Inadequate/Poor O&M/Repair of the irrigation system and consequent asset loss.
Legal framework: (LILF) Inadequate legal framework/policies on the nature and extent of irrigation management transferGovernment funding (FBGF) Lack of government support/fundingTraining (CBTR): Lack of training for staff/ WUA members in participatory irrigation management (PIM) and absence of leadership/willingness to take up management functions and dispute resolutionSocio-economic inequality (EESE): Farmers less powerful deprived of irrigation water
Flow control structures: (RSFC) Lack of physical mechanisms to control the quantity and timeliness of water flow in the irrigation system.Control over water flow: (LICW) Limited control over water flow.Water rate collection system: (FBWC) Low collection of water charges /Non-payment of water charges makes WUAs financially unviable.Monitoring (CBMO): Poor Monitoring of the flow of water in the irrigation system deprives the tailenders of the canal and causes consequent dissatisfactionGroundwater depletion (EEGD): The water table is receding fast, and high cost of electricity for running and repairing tube well/pump set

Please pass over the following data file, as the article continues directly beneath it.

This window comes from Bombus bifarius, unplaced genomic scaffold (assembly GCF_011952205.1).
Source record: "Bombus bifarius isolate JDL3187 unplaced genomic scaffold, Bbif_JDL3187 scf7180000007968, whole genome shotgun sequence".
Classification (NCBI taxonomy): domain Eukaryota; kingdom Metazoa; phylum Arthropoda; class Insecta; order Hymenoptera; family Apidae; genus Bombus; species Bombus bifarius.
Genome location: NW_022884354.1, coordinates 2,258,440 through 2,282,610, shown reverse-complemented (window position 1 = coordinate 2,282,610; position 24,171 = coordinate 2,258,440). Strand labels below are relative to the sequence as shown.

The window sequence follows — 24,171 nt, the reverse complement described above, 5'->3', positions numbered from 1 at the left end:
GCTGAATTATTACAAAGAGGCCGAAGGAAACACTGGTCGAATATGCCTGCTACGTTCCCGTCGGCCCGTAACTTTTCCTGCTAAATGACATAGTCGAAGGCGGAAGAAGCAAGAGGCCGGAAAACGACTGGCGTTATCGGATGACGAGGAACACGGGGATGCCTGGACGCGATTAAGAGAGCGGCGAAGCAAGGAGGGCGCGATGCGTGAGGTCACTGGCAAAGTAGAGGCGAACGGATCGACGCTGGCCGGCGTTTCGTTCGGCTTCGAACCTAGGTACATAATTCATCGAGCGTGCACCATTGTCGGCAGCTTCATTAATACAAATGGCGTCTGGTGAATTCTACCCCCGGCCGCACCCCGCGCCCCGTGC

Climate Risk: (RSCR)
Low flow water in the irrigation system, particularly during monsoon failure.
Water distribution rules: (LIWR) Lack of freedom in devising water distribution rules and water rates leads to in-equity in irrigation water distribution. Operation & Maintenance cost: (FBOM) Inability to incur the high cost of maintenance resulting in a capital lossCoordination (CBCR): Poor coordination with the irrigation department in preparation for water demand and collection of water chargesExtension services (EEES): The lack of agricultural advisory services causes low farm productivity and reduced rural livelihood opportunities.
Leadership (CBLD): Difficulty managing the activities of WUAs in the absence of leadership.Quality planting materials (EEQP): Low productivity and production due to lack of quality seed/ planting materials
Cooperation (CBCP): Disputes and inequity in the distribution of water due to poor cooperation among members Investment credit (EEIC): Low capital formation due to lack of investment credit with farmers